Be the first to like this
SYDE 1A Design Project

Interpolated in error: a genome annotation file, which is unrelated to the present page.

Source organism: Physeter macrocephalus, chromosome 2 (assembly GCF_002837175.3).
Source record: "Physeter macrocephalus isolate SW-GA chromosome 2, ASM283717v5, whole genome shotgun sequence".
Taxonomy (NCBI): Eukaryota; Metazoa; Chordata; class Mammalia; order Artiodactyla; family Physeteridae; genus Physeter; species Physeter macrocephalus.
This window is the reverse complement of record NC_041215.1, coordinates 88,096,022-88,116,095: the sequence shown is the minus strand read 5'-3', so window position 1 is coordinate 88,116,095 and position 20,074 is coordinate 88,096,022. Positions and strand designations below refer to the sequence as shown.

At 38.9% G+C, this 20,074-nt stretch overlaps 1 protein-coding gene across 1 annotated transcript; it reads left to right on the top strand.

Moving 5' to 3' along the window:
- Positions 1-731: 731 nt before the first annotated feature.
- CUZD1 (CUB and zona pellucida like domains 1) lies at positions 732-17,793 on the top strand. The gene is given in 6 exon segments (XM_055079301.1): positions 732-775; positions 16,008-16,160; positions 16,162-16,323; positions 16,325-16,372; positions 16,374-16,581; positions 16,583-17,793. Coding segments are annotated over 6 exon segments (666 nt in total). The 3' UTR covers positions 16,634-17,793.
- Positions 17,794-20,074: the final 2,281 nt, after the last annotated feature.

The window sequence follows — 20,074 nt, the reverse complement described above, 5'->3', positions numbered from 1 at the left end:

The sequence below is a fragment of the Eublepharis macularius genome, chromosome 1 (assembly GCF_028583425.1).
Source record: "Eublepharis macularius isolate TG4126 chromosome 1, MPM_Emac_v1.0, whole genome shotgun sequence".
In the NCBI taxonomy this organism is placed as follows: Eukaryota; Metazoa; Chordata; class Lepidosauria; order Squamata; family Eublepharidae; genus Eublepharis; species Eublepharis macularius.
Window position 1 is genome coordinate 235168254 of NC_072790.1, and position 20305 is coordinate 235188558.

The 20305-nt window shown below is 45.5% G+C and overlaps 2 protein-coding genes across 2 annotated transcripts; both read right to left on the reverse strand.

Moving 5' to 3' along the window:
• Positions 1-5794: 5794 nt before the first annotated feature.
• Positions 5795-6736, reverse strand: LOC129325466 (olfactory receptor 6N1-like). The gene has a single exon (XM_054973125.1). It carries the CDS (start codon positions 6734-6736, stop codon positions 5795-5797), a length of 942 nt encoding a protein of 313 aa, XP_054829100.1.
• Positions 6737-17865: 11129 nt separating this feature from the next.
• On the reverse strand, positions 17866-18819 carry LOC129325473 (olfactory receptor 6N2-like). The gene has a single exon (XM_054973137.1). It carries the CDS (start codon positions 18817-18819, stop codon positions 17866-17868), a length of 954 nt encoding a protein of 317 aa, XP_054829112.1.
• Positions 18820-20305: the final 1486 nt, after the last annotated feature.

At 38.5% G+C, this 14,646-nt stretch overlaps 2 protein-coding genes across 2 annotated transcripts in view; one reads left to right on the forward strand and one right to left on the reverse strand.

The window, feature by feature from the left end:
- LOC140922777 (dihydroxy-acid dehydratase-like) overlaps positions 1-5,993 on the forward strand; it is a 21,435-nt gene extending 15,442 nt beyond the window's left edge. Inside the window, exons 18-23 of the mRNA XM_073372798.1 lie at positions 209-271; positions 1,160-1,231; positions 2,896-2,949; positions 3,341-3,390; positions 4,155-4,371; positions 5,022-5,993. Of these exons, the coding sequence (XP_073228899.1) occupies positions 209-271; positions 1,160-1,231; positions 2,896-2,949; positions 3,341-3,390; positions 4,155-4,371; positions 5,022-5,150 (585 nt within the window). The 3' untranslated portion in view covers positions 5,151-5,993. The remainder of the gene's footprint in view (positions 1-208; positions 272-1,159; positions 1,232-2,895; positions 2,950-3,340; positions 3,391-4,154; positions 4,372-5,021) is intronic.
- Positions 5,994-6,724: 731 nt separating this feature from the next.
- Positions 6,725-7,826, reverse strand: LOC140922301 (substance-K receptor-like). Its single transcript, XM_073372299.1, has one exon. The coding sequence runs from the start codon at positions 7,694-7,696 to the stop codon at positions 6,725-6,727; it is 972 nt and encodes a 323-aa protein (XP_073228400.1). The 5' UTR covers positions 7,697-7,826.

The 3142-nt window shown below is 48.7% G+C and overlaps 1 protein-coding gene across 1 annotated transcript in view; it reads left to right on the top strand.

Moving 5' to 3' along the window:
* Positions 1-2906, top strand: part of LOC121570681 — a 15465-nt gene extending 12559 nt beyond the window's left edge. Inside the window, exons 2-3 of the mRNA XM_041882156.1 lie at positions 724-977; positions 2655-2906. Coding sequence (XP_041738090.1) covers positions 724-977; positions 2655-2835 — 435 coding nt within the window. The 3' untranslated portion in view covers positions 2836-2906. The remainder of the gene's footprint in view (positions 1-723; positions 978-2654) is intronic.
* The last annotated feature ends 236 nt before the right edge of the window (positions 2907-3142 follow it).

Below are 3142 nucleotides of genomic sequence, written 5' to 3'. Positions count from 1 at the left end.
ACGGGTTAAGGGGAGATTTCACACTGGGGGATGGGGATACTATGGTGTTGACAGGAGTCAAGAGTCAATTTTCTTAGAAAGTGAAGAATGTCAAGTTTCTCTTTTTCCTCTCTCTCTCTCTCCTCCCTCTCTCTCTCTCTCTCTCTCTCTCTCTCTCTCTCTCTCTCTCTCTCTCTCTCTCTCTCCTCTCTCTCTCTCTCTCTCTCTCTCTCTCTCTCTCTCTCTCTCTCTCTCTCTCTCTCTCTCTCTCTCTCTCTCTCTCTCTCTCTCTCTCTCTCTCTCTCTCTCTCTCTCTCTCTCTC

Drivers making left hand turns are faced with the challenge of making decisions with incomplete information, leading to dangerous situations where an individual may drive into the path of an oncoming vehicle. A modification to current traffic systems was designed to aid drivers by alerting them of oncoming traffic obscured by blind spots. Although some intersections currently use the advance green for left turns, the oncoming traffic must be at a halt. This system will stand out by not having any effect on the oncoming flow of traffic. Unlike competitors’ systems, this system dynamically calculates an unsafe zone based on the speed of oncoming cars, weather conditions, and driver reaction time and intuitively presents this information. The system has the following four functions: detect oncoming traffic, determine the size of left-turning vehicle, calculate an unsafe zone in which a driver cannot safely make a left hand turn, and present the information to a driver in a simple fashion. The first function is achieved through the use of two radars pointed at oncoming traffic, which are able to identify the speed and position of oncoming traffic in up to 10 lanes. Left-turning vehicle classification is achieved through using a camera facing the left-turning vehicle. The third function is achieved through the use of a Raspberry Pi computer with a connection to a weather network. The mean time to make a left turn has been found to be 3.0s at a two-lane intersection. The universal human reaction time used by accident reconstructionists is 1.5 seconds. Both these times were factored into the unsafe-zone calculation. If it is determined that there is not enough time to make a safe left turn, the system signals the left turning driver that it is not safe to go. This function is achieved through the use of a flashing amber light. The system will reset once an oncoming car passes through the intersection. During mechanical testing, the system was able to withstand winds up to 128km/h and temperatures -50ºC to 60ºC. The vehicle detection range was found to be 76.2m, and the power requirement was found to be 23.4Wh. For further improvement, the system will incorporate pedestrian and cyclist detection; use a more accurate algorithm, and features to enhance compatibility.